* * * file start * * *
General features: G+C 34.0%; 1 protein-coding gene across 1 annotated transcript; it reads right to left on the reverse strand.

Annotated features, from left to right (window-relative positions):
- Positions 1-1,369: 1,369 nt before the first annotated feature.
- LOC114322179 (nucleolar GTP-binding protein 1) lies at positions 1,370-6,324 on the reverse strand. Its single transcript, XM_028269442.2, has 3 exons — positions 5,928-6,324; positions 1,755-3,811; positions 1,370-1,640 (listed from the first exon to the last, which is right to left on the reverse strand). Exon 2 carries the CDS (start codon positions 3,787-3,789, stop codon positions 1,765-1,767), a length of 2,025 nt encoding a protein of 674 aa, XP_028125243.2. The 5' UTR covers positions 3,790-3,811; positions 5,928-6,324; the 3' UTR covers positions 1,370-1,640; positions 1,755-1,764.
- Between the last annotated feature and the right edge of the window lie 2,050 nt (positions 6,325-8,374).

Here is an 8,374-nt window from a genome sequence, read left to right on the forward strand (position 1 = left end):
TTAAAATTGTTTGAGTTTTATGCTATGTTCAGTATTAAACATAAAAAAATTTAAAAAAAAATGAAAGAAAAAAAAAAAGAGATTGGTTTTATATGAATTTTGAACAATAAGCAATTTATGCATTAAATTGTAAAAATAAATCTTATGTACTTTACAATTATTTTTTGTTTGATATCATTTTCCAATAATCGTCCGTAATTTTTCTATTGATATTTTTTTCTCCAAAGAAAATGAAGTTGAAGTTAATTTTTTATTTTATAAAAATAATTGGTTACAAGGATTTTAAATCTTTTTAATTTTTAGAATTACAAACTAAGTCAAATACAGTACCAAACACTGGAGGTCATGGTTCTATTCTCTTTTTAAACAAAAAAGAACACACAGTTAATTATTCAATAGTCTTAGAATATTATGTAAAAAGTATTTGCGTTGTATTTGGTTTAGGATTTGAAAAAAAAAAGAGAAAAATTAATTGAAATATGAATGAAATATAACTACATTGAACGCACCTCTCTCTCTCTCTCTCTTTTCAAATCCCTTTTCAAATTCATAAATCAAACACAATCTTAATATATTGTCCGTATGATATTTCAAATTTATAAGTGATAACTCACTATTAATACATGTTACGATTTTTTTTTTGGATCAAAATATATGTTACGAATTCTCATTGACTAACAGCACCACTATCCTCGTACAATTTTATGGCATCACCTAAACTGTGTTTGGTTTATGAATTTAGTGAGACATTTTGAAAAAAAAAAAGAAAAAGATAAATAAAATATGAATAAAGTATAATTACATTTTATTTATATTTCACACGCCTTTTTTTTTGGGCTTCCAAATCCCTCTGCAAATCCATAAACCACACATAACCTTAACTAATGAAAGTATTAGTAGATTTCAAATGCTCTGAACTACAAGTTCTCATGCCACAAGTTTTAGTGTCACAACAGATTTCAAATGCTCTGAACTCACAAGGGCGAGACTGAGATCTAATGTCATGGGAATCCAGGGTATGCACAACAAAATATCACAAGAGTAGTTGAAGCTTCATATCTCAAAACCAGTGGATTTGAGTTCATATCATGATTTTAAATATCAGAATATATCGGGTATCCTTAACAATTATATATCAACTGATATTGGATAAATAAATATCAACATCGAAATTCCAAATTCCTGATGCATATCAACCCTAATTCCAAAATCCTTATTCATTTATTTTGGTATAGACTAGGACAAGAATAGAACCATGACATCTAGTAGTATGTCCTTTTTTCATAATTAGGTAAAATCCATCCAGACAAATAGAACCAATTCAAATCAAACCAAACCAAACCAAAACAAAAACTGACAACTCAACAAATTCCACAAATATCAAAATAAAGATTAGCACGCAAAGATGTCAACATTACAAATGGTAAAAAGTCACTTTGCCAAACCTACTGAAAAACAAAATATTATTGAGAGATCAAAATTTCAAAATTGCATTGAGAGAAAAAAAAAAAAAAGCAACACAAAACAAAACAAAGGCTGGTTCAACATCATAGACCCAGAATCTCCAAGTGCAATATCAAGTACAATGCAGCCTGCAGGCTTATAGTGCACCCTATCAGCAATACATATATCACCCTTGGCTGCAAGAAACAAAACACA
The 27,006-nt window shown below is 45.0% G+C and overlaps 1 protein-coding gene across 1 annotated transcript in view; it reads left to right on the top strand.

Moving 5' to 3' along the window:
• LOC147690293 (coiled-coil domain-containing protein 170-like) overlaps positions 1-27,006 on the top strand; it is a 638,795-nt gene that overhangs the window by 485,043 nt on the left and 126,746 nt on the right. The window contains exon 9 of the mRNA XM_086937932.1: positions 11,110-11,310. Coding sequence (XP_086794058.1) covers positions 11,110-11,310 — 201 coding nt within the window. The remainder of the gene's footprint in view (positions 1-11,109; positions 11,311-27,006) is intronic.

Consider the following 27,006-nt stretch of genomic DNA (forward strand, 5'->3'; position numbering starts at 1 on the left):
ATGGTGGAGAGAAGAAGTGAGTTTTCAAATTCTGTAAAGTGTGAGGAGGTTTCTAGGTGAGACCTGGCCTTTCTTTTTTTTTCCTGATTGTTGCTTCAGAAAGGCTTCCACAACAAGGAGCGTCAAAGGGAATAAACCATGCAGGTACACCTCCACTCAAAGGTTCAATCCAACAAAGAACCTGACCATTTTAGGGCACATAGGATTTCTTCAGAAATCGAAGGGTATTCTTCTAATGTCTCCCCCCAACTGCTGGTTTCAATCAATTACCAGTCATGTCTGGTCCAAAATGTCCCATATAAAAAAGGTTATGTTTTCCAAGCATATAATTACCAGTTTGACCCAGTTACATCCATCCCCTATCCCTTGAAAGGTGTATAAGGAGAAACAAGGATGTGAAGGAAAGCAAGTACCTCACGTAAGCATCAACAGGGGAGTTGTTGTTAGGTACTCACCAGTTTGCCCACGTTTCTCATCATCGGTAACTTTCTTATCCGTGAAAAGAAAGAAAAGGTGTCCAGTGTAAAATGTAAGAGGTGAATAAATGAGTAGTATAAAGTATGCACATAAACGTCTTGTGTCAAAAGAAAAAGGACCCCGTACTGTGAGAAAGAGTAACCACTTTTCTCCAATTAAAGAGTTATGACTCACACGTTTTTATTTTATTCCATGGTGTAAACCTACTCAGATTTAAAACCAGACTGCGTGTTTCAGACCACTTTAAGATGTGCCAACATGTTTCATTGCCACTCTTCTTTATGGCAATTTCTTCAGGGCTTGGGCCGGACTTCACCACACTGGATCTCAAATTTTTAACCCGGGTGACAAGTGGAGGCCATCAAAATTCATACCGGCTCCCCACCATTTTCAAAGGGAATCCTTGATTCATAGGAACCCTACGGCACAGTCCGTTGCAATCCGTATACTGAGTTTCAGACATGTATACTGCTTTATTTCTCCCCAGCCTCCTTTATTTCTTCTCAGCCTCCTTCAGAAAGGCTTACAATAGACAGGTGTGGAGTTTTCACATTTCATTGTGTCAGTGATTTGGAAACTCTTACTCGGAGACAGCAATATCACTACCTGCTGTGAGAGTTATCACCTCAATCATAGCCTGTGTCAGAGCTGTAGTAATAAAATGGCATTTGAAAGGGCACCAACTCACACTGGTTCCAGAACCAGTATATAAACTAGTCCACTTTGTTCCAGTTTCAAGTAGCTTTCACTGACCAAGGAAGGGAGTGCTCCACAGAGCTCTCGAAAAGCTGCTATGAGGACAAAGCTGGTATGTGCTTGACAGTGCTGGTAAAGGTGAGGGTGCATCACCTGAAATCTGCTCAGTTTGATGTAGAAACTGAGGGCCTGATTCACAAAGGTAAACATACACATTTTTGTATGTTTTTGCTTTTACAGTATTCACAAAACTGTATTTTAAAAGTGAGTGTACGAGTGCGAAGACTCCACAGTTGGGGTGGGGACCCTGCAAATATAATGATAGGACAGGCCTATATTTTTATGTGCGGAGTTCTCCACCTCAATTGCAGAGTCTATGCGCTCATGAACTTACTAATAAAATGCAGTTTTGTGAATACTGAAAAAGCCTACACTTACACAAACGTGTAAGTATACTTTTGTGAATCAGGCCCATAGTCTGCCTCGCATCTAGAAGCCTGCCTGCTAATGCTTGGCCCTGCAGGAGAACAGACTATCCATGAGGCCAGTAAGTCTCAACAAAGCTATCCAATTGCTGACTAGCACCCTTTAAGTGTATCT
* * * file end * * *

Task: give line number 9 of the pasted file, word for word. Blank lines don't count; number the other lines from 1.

Moving 5' to 3' along the window: